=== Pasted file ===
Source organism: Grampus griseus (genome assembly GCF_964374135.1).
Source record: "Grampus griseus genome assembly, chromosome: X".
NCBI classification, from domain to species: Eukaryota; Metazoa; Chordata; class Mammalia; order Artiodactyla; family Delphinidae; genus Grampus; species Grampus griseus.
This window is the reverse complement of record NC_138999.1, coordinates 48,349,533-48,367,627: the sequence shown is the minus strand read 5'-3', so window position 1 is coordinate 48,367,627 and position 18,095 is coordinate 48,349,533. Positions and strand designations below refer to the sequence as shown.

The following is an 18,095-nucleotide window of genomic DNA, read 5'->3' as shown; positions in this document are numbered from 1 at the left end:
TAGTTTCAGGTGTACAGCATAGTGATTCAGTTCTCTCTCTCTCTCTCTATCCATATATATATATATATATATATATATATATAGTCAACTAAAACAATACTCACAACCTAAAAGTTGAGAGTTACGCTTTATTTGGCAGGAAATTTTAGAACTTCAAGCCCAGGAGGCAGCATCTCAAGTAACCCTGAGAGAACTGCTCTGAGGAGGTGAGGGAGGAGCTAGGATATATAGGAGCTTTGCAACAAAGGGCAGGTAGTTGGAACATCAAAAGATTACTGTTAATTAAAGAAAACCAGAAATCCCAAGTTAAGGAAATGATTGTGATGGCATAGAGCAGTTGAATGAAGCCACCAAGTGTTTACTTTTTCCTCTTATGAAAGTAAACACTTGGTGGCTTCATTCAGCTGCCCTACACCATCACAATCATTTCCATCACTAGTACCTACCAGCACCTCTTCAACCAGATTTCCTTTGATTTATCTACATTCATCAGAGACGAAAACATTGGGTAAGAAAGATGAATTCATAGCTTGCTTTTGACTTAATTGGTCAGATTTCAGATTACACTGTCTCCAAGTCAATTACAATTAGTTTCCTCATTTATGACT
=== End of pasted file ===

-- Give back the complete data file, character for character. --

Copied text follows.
Source organism: Grampus griseus (genome assembly GCF_964374135.1).
Source record: "Grampus griseus genome assembly, chromosome: X".
NCBI classification, from domain to species: Eukaryota; Metazoa; Chordata; class Mammalia; order Artiodactyla; family Delphinidae; genus Grampus; species Grampus griseus.
This window is the reverse complement of record NC_138999.1, coordinates 48,349,533-48,367,627: the sequence shown is the minus strand read 5'-3', so window position 1 is coordinate 48,367,627 and position 18,095 is coordinate 48,349,533. Positions and strand designations below refer to the sequence as shown.

The following is an 18,095-nucleotide window of genomic DNA, read 5'->3' as shown; positions in this document are numbered from 1 at the left end:
TAGTTTCAGGTGTACAGCATAGTGATTCAGTTCTCTCTCTCTCTCTCTATCCATATATATATATATATATATATATATATATAGTCAACTAAAACAATACTCACAACCTAAAAGTTGAGAGTTACGCTTTATTTGGCAGGAAATTTTAGAACTTCAAGCCCAGGAGGCAGCATCTCAAGTAACCCTGAGAGAACTGCTCTGAGGAGGTGAGGGAGGAGCTAGGATATATAGGAGCTTTGCAACAAAGGGCAGGTAGTTGGAACATCAAAAGATTACTGTTAATTAAAGAAAACCAGAAATCCCAAGTTAAGGAAATGATTGTGATGGCATAGAGCAGTTGAATGAAGCCACCAAGTGTTTACTTTTTCCTCTTATGAAAGTAAACACTTGGTGGCTTCATTCAGCTGCCCTACACCATCACAATCATTTCCATCACTAGTACCTACCAGCACCTCTTCAACCAGATTTCCTTTGATTTATCTACATTCATCAGAGACGAAAACATTGGGTAAGAAAGATGAATTCATAGCTTGCTTTTGACTTAATTGGTCAGATTTCAGATTACACTGTCTCCAAGTCAATTACAATTAGTTTCCTCATTTATGACT